It wasn’t quite a peasant’s revolt, but the Ford Task Force did sound off a little Monday night about what many of us have perceived as the slow pace of the proceedings. Over the course of the first two meetings – some four hours of seat-time in all – we had spent a grand total of about 20 minutes brainstorming about the site. With the schedule calling for us to present several alternative development scenarios by May 7 – a scant four meetings from now – there has been growing concern about whether we could manage to accomplish such a task in the time left and if, in the end, the scenarios might not be more a choice of options presented to us for our sign-off than ideas we genuinely come up with on our own.
Fortunately, we did spend a good amount of time brainstorming the other night about preliminary goals under a half-dozen headings: open space, access, sustainability, policy, and more. There was also insistence that immediate neighbors of the plant be included in the planned one-on-one stakeholder meetings the consultants on the project are going to be holding over the next few weeks.
Unfortunately there is still considerable uncertainty about how deeply Ford is vested in the outcome of this planning process. Things got off to a rocky start Monday evening with the announcement that the company was, without further amplification, taking the 15 acres of the site on which the hyrdo plant sits “off the table,” and we were not to include it in our brainstorming – at least for now. I will be interested to see what explanation, if any, is forthcoming about this move, or if other parcels of the site will be similarly decommissioned. In general, the consensus on the task force seems to be that the planning process – in which the city is investing several hundred thousand dollars – represents a real value-added for Ford, in all probability boosting the final value of the land. In return, at least this task force member would like stronger assurances that the corporation is on board.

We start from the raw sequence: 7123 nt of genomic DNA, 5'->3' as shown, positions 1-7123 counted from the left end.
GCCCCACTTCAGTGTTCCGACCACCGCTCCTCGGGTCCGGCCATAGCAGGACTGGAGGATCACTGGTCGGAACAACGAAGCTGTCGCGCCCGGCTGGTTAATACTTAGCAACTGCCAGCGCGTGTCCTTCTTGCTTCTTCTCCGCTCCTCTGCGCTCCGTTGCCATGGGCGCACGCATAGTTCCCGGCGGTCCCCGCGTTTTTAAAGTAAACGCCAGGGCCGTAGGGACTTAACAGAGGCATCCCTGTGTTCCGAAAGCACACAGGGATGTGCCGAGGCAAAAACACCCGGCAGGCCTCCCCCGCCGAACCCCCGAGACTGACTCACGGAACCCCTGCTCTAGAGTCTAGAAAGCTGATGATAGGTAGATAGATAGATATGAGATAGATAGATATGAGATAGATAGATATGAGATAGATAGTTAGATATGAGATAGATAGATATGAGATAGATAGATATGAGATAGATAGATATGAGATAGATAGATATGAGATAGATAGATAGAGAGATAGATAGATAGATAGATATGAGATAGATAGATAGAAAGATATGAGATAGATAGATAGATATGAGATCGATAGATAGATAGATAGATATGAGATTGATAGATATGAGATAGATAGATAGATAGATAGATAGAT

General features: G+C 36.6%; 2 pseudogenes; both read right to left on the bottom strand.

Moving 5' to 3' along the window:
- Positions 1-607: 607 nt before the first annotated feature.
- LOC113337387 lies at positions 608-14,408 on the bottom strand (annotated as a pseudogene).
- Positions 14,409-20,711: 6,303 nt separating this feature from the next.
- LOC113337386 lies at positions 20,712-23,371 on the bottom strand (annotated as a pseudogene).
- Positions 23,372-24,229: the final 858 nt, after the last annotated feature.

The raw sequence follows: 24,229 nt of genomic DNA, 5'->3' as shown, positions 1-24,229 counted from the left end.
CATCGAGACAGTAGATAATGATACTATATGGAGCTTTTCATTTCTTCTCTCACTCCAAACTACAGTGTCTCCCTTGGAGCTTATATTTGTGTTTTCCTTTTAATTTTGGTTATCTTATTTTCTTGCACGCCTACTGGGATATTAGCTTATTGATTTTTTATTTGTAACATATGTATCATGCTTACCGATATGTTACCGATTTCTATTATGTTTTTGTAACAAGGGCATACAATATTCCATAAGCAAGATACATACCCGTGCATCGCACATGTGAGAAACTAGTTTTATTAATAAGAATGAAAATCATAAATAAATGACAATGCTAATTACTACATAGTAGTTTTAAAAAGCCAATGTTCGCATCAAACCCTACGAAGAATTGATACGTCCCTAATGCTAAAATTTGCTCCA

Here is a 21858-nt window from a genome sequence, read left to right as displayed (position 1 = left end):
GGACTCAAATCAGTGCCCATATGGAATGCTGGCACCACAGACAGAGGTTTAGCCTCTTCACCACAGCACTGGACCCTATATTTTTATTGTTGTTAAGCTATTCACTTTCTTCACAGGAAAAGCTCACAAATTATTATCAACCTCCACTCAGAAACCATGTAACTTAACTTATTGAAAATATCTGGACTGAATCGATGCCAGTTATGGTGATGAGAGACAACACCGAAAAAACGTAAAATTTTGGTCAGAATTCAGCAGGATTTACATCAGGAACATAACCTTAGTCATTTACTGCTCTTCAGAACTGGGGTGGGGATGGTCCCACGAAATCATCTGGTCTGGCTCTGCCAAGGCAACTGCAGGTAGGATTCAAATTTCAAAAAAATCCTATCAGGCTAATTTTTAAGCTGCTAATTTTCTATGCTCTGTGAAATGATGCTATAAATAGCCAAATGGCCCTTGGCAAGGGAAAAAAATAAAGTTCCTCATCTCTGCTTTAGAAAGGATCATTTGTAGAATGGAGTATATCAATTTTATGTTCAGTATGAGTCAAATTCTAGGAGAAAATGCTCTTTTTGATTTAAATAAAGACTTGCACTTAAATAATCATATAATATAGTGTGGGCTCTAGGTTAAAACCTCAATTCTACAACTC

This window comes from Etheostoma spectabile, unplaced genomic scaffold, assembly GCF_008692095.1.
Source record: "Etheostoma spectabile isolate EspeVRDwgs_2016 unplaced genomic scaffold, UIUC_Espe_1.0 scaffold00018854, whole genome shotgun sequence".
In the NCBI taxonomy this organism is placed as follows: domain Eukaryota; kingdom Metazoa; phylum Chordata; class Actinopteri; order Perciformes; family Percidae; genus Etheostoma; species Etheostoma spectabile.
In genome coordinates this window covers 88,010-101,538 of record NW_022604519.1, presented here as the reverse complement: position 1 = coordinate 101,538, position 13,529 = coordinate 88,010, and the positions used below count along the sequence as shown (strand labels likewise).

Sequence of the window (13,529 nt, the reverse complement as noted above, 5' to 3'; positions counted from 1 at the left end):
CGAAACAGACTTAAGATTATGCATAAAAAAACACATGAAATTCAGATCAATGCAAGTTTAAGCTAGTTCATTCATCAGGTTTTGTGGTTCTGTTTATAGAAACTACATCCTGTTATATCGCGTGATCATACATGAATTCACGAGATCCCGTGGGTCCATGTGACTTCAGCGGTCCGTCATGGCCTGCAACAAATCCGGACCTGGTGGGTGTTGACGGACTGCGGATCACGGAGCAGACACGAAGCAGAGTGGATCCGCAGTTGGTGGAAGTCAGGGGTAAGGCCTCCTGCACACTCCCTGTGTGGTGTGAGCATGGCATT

Meanwhile, another missing item in discussions so far is the question of whether the site will contain any kind of green manufacturing facility. Certainly there is a constituency in St. Paul in favor of such an idea – and not just among UAW members, but among people who feel the site offers the city an opportunity to become a leader in, say, wind turbine manufacturing, and thus also become a Mecca for investment, new jobs, and economic opportunity for Highland Village and the city as a whole. Given the recent passage of the state’s renewable energy requirements – which mandate that by 2025, at least 25 percent of Minnesota’s electrical use must come from new sources of renewable energy – the idea that St. Paul could become a magnet for money and jobs from such an endeavor is hardly a far-fetched idea.
And, lest we forget, there is already on the site a 40,000 square foot training center built only a few years ago with state bonds and equipped with state-of-the-art instructional gear by the UAW. One possibility might be to turn the facility into the centerpiece of a community resource available for use by site tenants, the Minnesota System of Colleges and Universities, the St. Paul schools, and other local colleges and universities. At the very least, it would seem a shame to tear down such a potentially valuable asset – one that still has decades of potential.
Rich Broderick is vice president of the Macalester-Groveland Community Council, a co-founder of the Daily Planet, and Ford Plant task force member. His opinions do not reflect the official views of the task force or the MGCC.